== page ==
Our EA SPORTS titles like FIFA, Madden and NHL are constantly pushing the boundaries of what is possible in sports games. In this EA SPORTS Series, we’ll look at different ways those teams elevate the quality of these games. Dive into the Premier League managers in FIFA 17 with Stefan Klippenstein, Modeler, EA SPORTS FIFA Development.
FIFA 17 includes some authentic Premier League managers for the first time in franchise history.
And it took a blend of art and science for the dev team.
High-definition images were first used as reference material.
“From the resulting photos we use software to automatically generate a very precise digital double of the manager’s face,” says Stefan Klippenstein, Modeler, EA SPORTS FIFA Development. An artist then uses those shapes and images as a visual reference for creating the game art in approximately 5-7 days with as much as half of that time devoted to hair.
The team used a more traditional method when schedules didn’t permit a sit down with the Premier League manager, pulling in all the available photographs to use as sculpting and color reference.
“Artists will often graft in details from other scanned managers to promote a consistency between the results of both methods,” says Klippenstein.
No matter the method, Frostbite unlocks the ability to better replicate Premier League managers in FIFA 17.
“Frostbite uses a realistic lighting model and gives artists greater control over the way materials like skin and hair appear in the game,” says Klippenstein. “Along with the expanded opportunity to control material properties comes a greater need to define standards and process to promote cohesion between characters and the environments they live in.”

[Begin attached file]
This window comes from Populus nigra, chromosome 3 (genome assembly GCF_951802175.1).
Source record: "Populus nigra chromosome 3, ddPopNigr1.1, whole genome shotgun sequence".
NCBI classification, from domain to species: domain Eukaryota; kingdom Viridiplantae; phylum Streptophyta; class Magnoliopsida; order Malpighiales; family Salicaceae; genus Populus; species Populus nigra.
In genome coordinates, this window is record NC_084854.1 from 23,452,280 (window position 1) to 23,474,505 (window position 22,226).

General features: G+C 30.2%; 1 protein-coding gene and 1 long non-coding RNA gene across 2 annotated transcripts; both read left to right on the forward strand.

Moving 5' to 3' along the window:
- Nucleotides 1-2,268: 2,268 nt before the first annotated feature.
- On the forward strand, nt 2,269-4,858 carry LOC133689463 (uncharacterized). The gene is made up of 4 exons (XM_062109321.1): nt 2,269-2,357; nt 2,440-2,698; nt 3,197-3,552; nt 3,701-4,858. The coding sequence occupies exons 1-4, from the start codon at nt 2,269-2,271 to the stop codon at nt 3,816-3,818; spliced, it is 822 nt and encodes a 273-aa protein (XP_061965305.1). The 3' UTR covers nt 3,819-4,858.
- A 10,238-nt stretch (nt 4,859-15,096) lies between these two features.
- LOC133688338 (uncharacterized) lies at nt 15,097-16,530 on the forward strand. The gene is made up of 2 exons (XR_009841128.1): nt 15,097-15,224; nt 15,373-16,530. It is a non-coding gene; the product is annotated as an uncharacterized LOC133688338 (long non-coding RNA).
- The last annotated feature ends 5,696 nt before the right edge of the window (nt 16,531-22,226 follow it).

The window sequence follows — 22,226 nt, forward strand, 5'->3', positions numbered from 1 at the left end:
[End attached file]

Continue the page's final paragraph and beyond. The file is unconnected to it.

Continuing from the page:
That means more life-like rendering of the managers in the game world. From end to end, there are several phases that the team works through to replicate each manager.
First up is a capture session in the scan rig, followed by color calibration and generation of the head scan.
“The Scan Rig is kind of like a portable synchronized photo booth,” says Klippenstein. Photos are taken simultaneously from multiple angles to capture the subject at an instant in time. The photos are then color corrected to account for minor color variations in the Scan Rig’s lights and cameras to ensure that the colors in game are as accurate as possible to life. A very detailed head shape is computed automatically by comparing all of the photographs to each other. The team refers to the automatically generated shape as a head scan.
Because the head scan is so highly detailed, artists must simplify the geometry into a more basic shape to ensure playable frame rates in game. To do this, the team uses a program which procedurally “shrink wraps” a simplified game resolution geometry to the head scan. This simplified geometry is referred to as the game mesh. This is the shape that will eventually represent the manager’s head in the game.
After making some manual refinements to the game mesh, the artist will project the photo reference onto the game mesh, and the resulting textures are stitched together.
The mesh is then subdivided into a much higher resolution geometry to allow the small details like wrinkles, bumps and pores to be sculpted back into the surface. This detail will be represented in game by a normal map which is basically a texture that bends the light on the surface of the game mesh so that it appears more detailed than it really is.
Once the head is completed, hair geometry and hair textures are meticulously created by hand in Maya and Photoshop while referencing the photos from the capture session. The manager is assigned a suitable body type, suit, eye color and skin tone from the in-game database.
Lastly, the team customizes the scale of the manager’s body proportions, neck length and head shape by manipulating the in-game skeleton which is responsible for transferring proportions and motions to the manager’s face and body in the game.
FIFA 17 powered by Frostbite makes all this realism possible. “Frostbite brought improved skin and hair shader fidelity that looks better all round in a variety of lighting conditions,” says Klippenstein.
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